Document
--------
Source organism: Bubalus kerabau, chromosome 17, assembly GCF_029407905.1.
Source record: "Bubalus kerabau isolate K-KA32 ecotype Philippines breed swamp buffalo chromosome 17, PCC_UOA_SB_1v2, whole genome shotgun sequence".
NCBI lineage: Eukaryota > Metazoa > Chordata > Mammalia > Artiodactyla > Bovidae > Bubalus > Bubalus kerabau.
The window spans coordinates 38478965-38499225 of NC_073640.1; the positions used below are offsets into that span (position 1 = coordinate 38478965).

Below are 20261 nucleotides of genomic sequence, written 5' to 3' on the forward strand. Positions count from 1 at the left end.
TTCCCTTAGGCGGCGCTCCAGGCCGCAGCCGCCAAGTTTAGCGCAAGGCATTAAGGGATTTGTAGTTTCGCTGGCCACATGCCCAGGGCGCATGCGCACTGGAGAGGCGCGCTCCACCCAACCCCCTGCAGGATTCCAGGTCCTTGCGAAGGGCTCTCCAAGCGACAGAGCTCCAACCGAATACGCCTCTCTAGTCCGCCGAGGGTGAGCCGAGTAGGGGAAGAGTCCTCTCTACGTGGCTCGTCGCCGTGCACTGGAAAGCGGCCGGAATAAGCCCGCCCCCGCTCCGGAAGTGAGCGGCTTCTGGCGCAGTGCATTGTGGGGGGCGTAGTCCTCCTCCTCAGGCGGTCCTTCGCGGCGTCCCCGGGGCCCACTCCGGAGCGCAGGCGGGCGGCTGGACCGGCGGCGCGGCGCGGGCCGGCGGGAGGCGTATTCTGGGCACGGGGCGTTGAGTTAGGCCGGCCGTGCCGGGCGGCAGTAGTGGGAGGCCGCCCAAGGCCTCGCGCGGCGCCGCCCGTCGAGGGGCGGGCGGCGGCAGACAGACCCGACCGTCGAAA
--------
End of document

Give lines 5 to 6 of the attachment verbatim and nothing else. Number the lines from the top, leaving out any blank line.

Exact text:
Below are 20261 nucleotides of genomic sequence, written 5' to 3' on the forward strand. Positions count from 1 at the left end.
TTCCCTTAGGCGGCGCTCCAGGCCGCAGCCGCCAAGTTTAGCGCAAGGCATTAAGGGATTTGTAGTTTCGCTGGCCACATGCCCAGGGCGCATGCGCACTGGAGAGGCGCGCTCCACCCAACCCCCTGCAGGATTCCAGGTCCTTGCGAAGGGCTCTCCAAGCGACAGAGCTCCAACCGAATACGCCTCTCTAGTCCGCCGAGGGTGAGCCGAGTAGGGGAAGAGTCCTCTCTACGTGGCTCGTCGCCGTGCACTGGAAAGCGGCCGGAATAAGCCCGCCCCCGCTCCGGAAGTGAGCGGCTTCTGGCGCAGTGCATTGTGGGGGGCGTAGTCCTCCTCCTCAGGCGGTCCTTCGCGGCGTCCCCGGGGCCCACTCCGGAGCGCAGGCGGGCGGCTGGACCGGCGGCGCGGCGCGGGCCGGCGGGAGGCGTATTCTGGGCACGGGGCGTTGAGTTAGGCCGGCCGTGCCGGGCGGCAGTAGTGGGAGGCCGCCCAAGGCCTCGCGCGGCGCCGCCCGTCGAGGGGCGGGCGGCGGCAGACAGACCCGACCGTCGAAA